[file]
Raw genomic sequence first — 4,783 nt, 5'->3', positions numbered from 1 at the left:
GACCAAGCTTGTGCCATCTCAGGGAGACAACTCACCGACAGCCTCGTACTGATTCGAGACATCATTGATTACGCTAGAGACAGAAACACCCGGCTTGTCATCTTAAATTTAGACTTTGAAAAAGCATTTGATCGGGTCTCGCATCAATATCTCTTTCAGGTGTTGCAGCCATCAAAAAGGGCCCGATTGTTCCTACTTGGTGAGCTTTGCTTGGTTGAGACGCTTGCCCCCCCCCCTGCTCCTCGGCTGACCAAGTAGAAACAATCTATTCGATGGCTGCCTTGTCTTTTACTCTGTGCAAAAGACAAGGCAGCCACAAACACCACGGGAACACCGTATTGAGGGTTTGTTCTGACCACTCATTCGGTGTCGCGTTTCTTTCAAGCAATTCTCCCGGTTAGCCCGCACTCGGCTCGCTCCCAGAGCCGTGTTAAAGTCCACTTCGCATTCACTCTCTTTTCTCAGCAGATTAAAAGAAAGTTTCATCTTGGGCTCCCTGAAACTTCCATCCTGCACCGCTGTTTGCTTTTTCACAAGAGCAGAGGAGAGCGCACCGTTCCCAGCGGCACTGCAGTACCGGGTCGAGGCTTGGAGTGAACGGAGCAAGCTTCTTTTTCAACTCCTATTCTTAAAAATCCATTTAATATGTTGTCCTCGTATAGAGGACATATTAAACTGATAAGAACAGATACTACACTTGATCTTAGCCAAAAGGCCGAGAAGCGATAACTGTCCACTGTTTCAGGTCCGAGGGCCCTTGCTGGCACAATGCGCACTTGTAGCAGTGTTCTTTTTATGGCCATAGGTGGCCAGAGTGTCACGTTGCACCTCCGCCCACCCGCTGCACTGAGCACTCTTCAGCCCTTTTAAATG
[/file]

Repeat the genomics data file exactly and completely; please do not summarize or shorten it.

Raw genomic sequence first — 4,783 nt, 5'->3', positions numbered from 1 at the left:
GACCAAGCTTGTGCCATCTCAGGGAGACAACTCACCGACAGCCTCGTACTGATTCGAGACATCATTGATTACGCTAGAGACAGAAACACCCGGCTTGTCATCTTAAATTTAGACTTTGAAAAAGCATTTGATCGGGTCTCGCATCAATATCTCTTTCAGGTGTTGCAGCCATCAAAAAGGGCCCGATTGTTCCTACTTGGTGAGCTTTGCTTGGTTGAGACGCTTGCCCCCCCCCCTGCTCCTCGGCTGACCAAGTAGAAACAATCTATTCGATGGCTGCCTTGTCTTTTACTCTGTGCAAAAGACAAGGCAGCCACAAACACCACGGGAACACCGTATTGAGGGTTTGTTCTGACCACTCATTCGGTGTCGCGTTTCTTTCAAGCAATTCTCCCGGTTAGCCCGCACTCGGCTCGCTCCCAGAGCCGTGTTAAAGTCCACTTCGCATTCACTCTCTTTTCTCAGCAGATTAAAAGAAAGTTTCATCTTGGGCTCCCTGAAACTTCCATCCTGCACCGCTGTTTGCTTTTTCACAAGAGCAGAGGAGAGCGCACCGTTCCCAGCGGCACTGCAGTACCGGGTCGAGGCTTGGAGTGAACGGAGCAAGCTTCTTTTTCAACTCCTATTCTTAAAAATCCATTTAATATGTTGTCCTCGTATAGAGGACATATTAAACTGATAAGAACAGATACTACACTTGATCTTAGCCAAAAGGCCGAGAAGCGATAACTGTCCACTGTTTCAGGTCCGAGGGCCCTTGCTGGCACAATGCGCACTTGTAGCAGTGTTCTTTTTATGGCCATAGGTGGCCAGAGTGTCACGTTGCACCTCCGCCCACCCGCTGCACTGAGCACTCTTCAGCCCTTTTAAATG